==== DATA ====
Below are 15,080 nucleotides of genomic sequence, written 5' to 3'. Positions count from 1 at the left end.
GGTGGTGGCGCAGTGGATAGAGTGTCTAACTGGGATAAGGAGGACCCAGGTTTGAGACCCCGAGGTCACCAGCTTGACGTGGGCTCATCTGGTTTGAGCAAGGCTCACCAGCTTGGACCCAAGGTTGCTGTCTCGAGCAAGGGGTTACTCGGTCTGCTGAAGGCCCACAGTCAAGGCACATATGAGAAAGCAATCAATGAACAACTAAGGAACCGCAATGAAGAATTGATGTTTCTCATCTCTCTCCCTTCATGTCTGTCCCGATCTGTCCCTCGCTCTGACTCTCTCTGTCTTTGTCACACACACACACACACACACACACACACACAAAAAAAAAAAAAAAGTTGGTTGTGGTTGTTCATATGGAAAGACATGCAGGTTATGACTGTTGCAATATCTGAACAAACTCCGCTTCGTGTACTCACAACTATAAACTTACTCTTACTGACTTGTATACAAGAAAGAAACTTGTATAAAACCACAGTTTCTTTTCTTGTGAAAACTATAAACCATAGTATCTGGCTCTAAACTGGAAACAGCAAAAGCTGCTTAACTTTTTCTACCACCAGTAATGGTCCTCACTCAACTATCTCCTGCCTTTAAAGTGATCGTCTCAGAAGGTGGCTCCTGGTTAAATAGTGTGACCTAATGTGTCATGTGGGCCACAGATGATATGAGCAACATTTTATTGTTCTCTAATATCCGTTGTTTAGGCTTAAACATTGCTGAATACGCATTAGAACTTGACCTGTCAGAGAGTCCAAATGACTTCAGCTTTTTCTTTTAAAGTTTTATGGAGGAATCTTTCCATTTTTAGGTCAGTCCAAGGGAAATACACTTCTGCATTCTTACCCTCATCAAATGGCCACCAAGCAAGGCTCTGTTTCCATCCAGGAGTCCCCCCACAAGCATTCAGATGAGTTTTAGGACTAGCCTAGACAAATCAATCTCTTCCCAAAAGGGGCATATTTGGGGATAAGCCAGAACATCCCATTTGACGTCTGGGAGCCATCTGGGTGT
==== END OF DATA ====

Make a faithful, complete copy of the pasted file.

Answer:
Below are 15,080 nucleotides of genomic sequence, written 5' to 3'. Positions count from 1 at the left end.
GGTGGTGGCGCAGTGGATAGAGTGTCTAACTGGGATAAGGAGGACCCAGGTTTGAGACCCCGAGGTCACCAGCTTGACGTGGGCTCATCTGGTTTGAGCAAGGCTCACCAGCTTGGACCCAAGGTTGCTGTCTCGAGCAAGGGGTTACTCGGTCTGCTGAAGGCCCACAGTCAAGGCACATATGAGAAAGCAATCAATGAACAACTAAGGAACCGCAATGAAGAATTGATGTTTCTCATCTCTCTCCCTTCATGTCTGTCCCGATCTGTCCCTCGCTCTGACTCTCTCTGTCTTTGTCACACACACACACACACACACACACACACACAAAAAAAAAAAAAAAGTTGGTTGTGGTTGTTCATATGGAAAGACATGCAGGTTATGACTGTTGCAATATCTGAACAAACTCCGCTTCGTGTACTCACAACTATAAACTTACTCTTACTGACTTGTATACAAGAAAGAAACTTGTATAAAACCACAGTTTCTTTTCTTGTGAAAACTATAAACCATAGTATCTGGCTCTAAACTGGAAACAGCAAAAGCTGCTTAACTTTTTCTACCACCAGTAATGGTCCTCACTCAACTATCTCCTGCCTTTAAAGTGATCGTCTCAGAAGGTGGCTCCTGGTTAAATAGTGTGACCTAATGTGTCATGTGGGCCACAGATGATATGAGCAACATTTTATTGTTCTCTAATATCCGTTGTTTAGGCTTAAACATTGCTGAATACGCATTAGAACTTGACCTGTCAGAGAGTCCAAATGACTTCAGCTTTTTCTTTTAAAGTTTTATGGAGGAATCTTTCCATTTTTAGGTCAGTCCAAGGGAAATACACTTCTGCATTCTTACCCTCATCAAATGGCCACCAAGCAAGGCTCTGTTTCCATCCAGGAGTCCCCCCACAAGCATTCAGATGAGTTTTAGGACTAGCCTAGACAAATCAATCTCTTCCCAAAAGGGGCATATTTGGGGATAAGCCAGAACATCCCATTTGACGTCTGGGAGCCATCTGGGTGT